A subcommittee of the Council on Environmental Quality contends that the environmental study of the proposed Tilcon mining expansion “overlooked” or “insufficiently examined” several key aspects of the project, including its impact on wildlife and water quality.
Tilcon wants to mine 131 acres of protected watershed in Plainville owned by the New Britain Water Department for 40 years before returning the property to New Britain as a “storage reservoir.” The project has been contested by area residents and environmentalists throughout the state.
As part of the approval process, the council and the state Water Planning Commission were required to review the study done by Glastonbury-based Lenard Engineering and submit their comments, along with the comments generated by the public, to the city, which will host a public hearing on the project in the next few months.
The council has received more than 200 written comments from residents, environmental groups and organizations such as land trusts, panning both the study and the proposal.
A two-member council subcommittee met Monday to put the final touches on the review of the study before it is presented to the entire council Wednesday morning.
The study “grossly overestimated” New Britain’s projected increase in population, left out any explanation of how water “flood skimmed” from Coppermine Brook would travel to the “storage reservoir,” failed to make the case that the city needs a larger water supply and failed to examine the full environmental impacts of mining on wildlife and the forest, concluded Alicea Charmut and Kip Kolesinkas.
“I would have expected there would have been some sort of proposal on the infrastructure,” Charmut said. “It’s an important detail when you are talking about bringing water to the storage reservoir.”
New Britain Water Department acting Director Ray Esponda said he didn’t know how much it would cost to capture the overflow from Coppermine Brook in Bristol and direct it toward the reservoir, which would be located in Plainville as an extension of Tilcon’s current quarry operation off Woodford Avenue.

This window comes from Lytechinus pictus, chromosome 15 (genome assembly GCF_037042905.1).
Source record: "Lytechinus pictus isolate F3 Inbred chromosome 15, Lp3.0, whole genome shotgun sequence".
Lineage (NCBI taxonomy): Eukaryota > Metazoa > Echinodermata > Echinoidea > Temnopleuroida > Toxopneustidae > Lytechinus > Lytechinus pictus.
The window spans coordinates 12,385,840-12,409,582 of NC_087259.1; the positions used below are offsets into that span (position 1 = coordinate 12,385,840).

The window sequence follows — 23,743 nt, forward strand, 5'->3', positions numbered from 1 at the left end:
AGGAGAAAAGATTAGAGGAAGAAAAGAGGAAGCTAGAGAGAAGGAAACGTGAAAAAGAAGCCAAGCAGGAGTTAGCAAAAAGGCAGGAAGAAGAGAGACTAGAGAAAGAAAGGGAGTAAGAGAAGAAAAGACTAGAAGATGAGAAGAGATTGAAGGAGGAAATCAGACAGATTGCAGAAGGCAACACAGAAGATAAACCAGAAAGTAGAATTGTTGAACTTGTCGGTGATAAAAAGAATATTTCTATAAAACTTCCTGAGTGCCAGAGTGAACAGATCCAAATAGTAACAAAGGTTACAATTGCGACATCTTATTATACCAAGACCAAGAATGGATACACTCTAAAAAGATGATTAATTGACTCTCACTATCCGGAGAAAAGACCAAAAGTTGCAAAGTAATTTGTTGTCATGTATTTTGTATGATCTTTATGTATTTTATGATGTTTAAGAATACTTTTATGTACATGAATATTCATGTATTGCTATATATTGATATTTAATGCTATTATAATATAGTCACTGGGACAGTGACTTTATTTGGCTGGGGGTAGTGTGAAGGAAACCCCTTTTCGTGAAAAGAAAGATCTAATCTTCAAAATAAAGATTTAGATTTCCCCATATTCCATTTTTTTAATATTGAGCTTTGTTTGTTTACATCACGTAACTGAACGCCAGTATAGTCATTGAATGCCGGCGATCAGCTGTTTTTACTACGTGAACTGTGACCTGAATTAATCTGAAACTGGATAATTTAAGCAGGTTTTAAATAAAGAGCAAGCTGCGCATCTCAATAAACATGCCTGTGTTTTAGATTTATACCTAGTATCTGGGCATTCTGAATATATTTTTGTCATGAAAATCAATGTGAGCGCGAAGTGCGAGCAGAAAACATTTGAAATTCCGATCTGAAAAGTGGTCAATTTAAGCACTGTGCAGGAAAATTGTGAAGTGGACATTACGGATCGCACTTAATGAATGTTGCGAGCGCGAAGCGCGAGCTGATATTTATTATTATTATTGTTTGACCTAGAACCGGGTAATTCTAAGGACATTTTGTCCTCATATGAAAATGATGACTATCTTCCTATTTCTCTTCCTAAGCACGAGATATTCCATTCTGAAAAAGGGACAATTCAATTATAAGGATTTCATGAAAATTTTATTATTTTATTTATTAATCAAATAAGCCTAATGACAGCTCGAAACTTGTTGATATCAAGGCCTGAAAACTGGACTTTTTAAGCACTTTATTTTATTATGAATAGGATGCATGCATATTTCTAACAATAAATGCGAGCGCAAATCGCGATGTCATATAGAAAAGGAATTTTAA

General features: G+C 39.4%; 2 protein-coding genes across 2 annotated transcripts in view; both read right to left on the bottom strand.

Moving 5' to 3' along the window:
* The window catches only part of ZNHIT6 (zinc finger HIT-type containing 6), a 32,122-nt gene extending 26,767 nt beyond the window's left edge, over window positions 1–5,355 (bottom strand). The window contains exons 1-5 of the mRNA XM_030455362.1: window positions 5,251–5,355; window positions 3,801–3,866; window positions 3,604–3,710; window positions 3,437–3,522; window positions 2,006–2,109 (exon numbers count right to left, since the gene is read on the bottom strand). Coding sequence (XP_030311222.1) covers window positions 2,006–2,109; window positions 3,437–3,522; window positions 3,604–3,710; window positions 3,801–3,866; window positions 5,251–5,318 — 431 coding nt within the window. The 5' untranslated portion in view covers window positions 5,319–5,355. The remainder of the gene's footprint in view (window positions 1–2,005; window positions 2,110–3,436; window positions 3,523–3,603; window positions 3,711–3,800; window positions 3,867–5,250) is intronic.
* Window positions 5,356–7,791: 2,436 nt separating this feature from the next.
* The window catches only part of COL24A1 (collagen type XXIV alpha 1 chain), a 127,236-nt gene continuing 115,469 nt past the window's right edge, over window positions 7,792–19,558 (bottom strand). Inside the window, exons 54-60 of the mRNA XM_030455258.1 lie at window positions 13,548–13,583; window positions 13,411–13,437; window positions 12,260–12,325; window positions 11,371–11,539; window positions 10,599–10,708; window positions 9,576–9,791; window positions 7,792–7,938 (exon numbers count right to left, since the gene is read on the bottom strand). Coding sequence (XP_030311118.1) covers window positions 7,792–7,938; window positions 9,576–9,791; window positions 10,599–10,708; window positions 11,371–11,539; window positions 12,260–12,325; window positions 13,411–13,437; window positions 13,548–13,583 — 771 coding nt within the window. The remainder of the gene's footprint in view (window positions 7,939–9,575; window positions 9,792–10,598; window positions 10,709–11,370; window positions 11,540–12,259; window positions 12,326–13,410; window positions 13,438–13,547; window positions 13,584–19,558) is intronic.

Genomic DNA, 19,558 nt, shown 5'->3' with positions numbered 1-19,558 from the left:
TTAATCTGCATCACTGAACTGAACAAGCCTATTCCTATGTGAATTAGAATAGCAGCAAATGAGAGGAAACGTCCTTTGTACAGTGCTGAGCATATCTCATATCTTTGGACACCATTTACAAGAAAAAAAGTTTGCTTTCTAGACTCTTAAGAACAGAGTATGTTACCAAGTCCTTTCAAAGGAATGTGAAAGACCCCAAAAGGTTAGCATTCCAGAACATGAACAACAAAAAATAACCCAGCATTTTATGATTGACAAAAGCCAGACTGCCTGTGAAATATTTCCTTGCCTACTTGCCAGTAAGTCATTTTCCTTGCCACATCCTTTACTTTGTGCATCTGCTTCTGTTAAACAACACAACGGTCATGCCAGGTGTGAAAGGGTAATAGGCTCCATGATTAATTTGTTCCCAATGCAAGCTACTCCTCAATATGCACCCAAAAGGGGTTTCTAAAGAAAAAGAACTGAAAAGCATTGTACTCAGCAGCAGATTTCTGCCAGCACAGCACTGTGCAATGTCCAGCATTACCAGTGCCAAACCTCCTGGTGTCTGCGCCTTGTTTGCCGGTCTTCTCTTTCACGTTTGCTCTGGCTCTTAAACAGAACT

The quarry expansion would head toward Bradley Mountain, mining Class I and Class II watershed land that acts as a tributary and natural filter for Shuttle Meadow Reservoir.
Esponda also said he didn’t know why Lenard didn’t include in its analysis of the city’s water supply the 1.2 million gallons of water a day that can be drawn from Patton Brook Well, a water asset that the city tried to sell to Southington in 2016 during the height of a months-long drought.
Charmut and Kolesinkas also wrote in their draft report that Lenard considered no alternatives to the storage reservoir to increase water supply, including water conservation, which would be achieved by replacing aging pipes and providing the public with information on limiting summer water use.
“There are many other ways through conservation and setting new standards that would be less costly economically and have many other benefits environmentally,” Kolesinkas said.
Lenard projected that New Britain’s population would rise 16 percent in coming years - a gross overestimate, the council subcommittee said.
According to state figures, the city’s population is expected to rise 1 percent, said Paul Zagorsky, a New Britain lawyer and environmental activist who has fought the Tilcon proposal from the start.
“That’s a significant difference,” said Zagorsky, who was at Monday’s meeting.
“The [council] subcommittee comments about conservation were spot on, and for Lenard to essentially ignore conservation, only applying it to passive residential use, is another significant omission,” Zagorsky said. “I totally agree with the well-founded [council] comments that conservation can increase supply, and that it is far less costly socially, economically and environmentally.”
Lisa Backus can be reached at 860-801-5066 or Lbackus@centralctcommunications.com.